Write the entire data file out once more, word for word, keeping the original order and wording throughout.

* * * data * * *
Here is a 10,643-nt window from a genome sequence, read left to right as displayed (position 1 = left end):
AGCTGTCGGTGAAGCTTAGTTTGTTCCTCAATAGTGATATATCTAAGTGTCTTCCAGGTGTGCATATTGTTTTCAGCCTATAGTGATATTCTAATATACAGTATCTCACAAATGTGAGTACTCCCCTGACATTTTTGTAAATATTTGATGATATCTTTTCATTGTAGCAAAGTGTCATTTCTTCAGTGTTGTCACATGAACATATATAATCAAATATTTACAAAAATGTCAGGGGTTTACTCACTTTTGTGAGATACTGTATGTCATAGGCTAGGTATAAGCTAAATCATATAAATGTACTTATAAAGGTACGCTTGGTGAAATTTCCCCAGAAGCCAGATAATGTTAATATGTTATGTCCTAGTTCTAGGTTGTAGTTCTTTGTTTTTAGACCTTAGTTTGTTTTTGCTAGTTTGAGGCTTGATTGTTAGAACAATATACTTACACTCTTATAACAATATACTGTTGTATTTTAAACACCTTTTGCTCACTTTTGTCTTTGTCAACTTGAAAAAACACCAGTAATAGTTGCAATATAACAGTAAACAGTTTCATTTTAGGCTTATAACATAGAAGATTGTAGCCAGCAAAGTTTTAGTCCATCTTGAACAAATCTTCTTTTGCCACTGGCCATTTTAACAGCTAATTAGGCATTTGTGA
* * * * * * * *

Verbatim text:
Here is a 10,643-nt window from a genome sequence, read left to right as displayed (position 1 = left end):
AGCTGTCGGTGAAGCTTAGTTTGTTCCTCAATAGTGATATATCTAAGTGTCTTCCAGGTGTGCATATTGTTTTCAGCCTATAGTGATATTCTAATATACAGTATCTCACAAATGTGAGTACTCCCCTGACATTTTTGTAAATATTTGATGATATCTTTTCATTGTAGCAAAGTGTCATTTCTTCAGTGTTGTCACATGAACATATATAATCAAATATTTACAAAAATGTCAGGGGTTTACTCACTTTTGTGAGATACTGTATGTCATAGGCTAGGTATAAGCTAAATCATATAAATGTACTTATAAAGGTACGCTTGGTGAAATTTCCCCAGAAGCCAGATAATGTTAATATGTTATGTCCTAGTTCTAGGTTGTAGTTCTTTGTTTTTAGACCTTAGTTTGTTTTTGCTAGTTTGAGGCTTGATTGTTAGAACAATATACTTACACTCTTATAACAATATACTGTTGTATTTTAAACACCTTTTGCTCACTTTTGTCTTTGTCAACTTGAAAAAACACCAGTAATAGTTGCAATATAACAGTAAACAGTTTCATTTTAGGCTTATAACATAGAAGATTGTAGCCAGCAAAGTTTTAGTCCATCTTGAACAAATCTTCTTTTGCCACTGGCCATTTTAACAGCTAATTAGGCATTTGTGA